What is Bond Valuation?
Bond valuation is a process or strategy that is used to identify the fair market value of a given bond issue. This process involves allowing for the present value of the interest payments connected with the bond, as well as the total value of the issue at the point of maturity, known as face value. Identifying the bond valuation makes it possible for an investor to determine if the overall return from the investment is worth the time and money required to acquire the bond and hold it all the way to maturity. While bond valuation can be calculated by hand, many investors choose to employ a financial advisor or use the aid of a bond valuation calculator, which can be used free of charge on the Internet; regardless of how it is calculated, it is necessary to know basic information regarding the bond, such as amount and dates of interest payments, the discount rate of payments, the maturity date, and the par value at maturity.
The process of bond valuation takes into consideration the cash flow, or interest payments, connected with the bond issue. Typically, the cash flow is realized from the interest payments that are made on the bond at regularly scheduled intervals. This in turn is related to the par value of the bond, or the face value that the bond holds at the time it reaches maturity. By approaching the overall worth of the investment from both these angles, it is easier for an investor to evaluate the issue and decide if it is worth his or her time, or if another investment option should be selected.
There are multiple, in-depth calculations that may be used to figure bond valuation. Under the relative pricing approach, the face value of a bond is often determined by comparing the bond to a standard bond, usually one issued by the government; the credit rating of a bond with comparable maturity dates and cash flow can be used to determine a bond's fair market value. Arbitrage-free pricing involves subtracting each cash flow payment separately; the amount is determined by the rate of a zero-coupon bond on the same date the interest payment is made. Another option, the stochastic calculus approach, recognizes the possibility of fluctuating interest rates and uses a partial differential math equation to determine a bond's fair market value. The equations for each of these processes can be found online, or calculated on the Internet by use of a free financial calculator; a financial advisor is often very helpful when trying to determine the most accurate value of a bond.
Engaging in bond valuation can be somewhat more complicated if the rate of interest connected with the investment opportunity is variable rather than fixed. In this scenario, the task is to project movements in the marketplace and how those movements will impact the prevailing interest rate. Relating those projections to the bond’s performance provides an informed idea of the amount of interest that will be earned at each of the points during the bond’s life in which disbursements are made to investors. Many investors focus on the worst-case scenario when the interest rate is floating or variable, and make decisions based on the minimum amount of return they can expect as a result of purchasing the bond issue.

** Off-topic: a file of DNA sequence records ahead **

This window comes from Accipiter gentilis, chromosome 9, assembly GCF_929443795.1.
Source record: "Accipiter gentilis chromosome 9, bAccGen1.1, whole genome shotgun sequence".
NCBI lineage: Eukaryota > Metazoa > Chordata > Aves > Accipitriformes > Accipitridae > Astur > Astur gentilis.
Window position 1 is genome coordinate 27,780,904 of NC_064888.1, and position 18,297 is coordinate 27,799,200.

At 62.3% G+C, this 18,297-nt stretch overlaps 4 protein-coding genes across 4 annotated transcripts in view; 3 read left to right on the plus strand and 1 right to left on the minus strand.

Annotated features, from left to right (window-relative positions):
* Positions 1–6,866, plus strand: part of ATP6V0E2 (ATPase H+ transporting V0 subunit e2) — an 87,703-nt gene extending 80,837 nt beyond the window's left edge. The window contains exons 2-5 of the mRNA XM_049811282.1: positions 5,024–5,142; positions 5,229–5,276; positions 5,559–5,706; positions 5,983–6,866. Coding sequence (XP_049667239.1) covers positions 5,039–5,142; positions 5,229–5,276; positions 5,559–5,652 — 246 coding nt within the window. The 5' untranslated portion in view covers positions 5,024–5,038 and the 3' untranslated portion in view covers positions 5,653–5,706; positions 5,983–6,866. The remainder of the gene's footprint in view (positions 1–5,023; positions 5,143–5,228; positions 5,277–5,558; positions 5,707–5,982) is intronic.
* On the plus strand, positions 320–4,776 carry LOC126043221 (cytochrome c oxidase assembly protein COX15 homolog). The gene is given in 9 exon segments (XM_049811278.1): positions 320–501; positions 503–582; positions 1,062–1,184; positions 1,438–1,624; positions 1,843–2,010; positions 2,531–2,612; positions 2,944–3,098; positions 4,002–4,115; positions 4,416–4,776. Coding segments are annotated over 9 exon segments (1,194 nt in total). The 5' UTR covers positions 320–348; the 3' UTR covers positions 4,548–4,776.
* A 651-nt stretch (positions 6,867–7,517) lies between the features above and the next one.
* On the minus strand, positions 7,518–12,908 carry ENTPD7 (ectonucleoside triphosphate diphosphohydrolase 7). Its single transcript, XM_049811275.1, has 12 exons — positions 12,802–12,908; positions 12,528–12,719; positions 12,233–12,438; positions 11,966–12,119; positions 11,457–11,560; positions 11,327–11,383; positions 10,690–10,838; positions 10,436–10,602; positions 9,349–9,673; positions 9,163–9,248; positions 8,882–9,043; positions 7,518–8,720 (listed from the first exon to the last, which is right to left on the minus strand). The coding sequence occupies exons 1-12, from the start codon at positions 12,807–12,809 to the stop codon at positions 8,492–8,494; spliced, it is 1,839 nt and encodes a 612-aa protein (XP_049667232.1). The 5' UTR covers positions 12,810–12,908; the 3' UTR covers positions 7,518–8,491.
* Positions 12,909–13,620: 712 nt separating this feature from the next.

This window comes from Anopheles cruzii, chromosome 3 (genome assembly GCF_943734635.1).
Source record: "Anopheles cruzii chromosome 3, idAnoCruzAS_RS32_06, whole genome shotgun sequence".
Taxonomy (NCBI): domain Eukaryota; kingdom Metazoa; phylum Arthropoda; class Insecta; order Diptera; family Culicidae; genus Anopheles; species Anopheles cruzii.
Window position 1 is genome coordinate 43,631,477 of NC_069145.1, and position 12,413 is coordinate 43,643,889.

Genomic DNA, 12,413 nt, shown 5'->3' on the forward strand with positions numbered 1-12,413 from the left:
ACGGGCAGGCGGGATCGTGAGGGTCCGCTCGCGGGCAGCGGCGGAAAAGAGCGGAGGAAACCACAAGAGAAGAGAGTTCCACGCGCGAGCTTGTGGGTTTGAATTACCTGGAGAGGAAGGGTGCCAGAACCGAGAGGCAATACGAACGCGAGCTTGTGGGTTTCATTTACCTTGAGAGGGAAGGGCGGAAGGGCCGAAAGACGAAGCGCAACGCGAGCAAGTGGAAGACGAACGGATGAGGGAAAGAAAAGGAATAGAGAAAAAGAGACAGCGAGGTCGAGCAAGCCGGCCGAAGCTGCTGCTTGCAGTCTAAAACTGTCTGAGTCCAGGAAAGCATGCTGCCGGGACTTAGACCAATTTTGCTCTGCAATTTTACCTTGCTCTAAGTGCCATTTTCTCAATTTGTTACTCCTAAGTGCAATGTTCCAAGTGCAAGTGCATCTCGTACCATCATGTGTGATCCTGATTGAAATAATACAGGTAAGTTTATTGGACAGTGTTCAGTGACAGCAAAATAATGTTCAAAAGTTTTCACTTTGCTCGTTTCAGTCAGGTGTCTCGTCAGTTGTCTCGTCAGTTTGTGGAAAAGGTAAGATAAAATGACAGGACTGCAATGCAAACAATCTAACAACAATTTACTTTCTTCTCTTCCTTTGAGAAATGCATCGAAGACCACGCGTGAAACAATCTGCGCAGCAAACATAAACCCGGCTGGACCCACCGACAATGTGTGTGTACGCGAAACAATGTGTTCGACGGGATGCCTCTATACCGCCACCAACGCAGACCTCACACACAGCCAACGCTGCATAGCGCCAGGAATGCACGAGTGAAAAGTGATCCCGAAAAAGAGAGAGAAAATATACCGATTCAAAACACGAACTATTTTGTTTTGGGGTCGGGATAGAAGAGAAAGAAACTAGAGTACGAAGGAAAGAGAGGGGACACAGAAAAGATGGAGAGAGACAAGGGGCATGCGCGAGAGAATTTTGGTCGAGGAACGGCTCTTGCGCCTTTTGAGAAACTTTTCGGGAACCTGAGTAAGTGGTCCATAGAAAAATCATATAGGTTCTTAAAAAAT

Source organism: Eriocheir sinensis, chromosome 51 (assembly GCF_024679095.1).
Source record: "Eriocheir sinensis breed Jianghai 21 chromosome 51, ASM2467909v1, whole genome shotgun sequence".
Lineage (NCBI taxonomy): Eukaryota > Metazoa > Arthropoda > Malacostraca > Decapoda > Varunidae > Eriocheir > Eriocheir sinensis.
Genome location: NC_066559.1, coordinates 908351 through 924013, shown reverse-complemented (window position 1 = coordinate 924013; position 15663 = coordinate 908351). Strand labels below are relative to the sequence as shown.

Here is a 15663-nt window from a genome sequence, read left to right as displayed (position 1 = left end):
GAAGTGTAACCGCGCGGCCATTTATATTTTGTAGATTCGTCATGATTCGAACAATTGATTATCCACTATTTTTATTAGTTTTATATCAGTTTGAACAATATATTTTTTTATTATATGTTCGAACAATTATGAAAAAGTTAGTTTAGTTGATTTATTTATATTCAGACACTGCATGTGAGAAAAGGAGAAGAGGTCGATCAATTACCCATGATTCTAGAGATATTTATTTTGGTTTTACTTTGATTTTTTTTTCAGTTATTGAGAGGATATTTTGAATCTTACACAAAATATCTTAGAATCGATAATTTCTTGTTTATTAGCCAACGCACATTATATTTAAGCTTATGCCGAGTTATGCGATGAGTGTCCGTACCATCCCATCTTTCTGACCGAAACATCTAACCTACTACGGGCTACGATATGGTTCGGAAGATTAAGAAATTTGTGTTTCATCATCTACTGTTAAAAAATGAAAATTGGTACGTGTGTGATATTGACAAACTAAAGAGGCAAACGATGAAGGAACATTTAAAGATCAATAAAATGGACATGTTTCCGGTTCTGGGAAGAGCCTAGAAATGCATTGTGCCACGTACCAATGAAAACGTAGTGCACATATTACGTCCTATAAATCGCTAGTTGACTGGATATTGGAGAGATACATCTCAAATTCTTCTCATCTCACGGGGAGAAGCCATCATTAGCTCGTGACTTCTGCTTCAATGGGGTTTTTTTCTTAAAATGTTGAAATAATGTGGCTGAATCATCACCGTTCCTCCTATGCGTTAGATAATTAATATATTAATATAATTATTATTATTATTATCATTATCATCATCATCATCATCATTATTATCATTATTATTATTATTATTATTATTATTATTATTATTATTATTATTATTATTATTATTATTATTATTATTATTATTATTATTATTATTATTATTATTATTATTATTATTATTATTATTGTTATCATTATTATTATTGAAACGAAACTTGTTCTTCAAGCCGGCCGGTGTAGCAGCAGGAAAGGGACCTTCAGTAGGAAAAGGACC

Things to Consider
While bond valuation does play a major role in the investor’s decision to purchase the issue, there are other factors to consider. As any bond buyer knows, bonds carry a low amount of volatility or risk in comparison to other investment vehicles. Still, there is the need to look closely at the financial stability of the entity that is issuing the bond before making any final decisions. Even if the fixed rate of interest connected with the bond is attractive, bond buyers may pass on the deal if the company or municipality issuing the bond is considered a poor risk. Many investors also choose to study the current and past trends of the market interest rate, to help determine whether the value may increase or decrease over time.
@ramcatluvr - I agree with you that it's a hard to understand system. The only bonds I've ever heard about are United States savings bonds and that was from my parents. I don't know how they are calculated, however. Guess that is another wiseGEEK question to research!
Now I see why this business is so tricky and hard to understand, not to mention keep up with, which is why we leave it up to people who are trained to follow this stuff. I think it's interesting that some people have that much trust in other people handling their money.
Many people took a hit on bonds they bought for their children's college education, for example, and got burnt when they lost a lot of value on those bonds within the past few years. To me, this is a glorified gambling system. I don't know how someone could find the time to figure this system out on their own, or where to start, for that matter.
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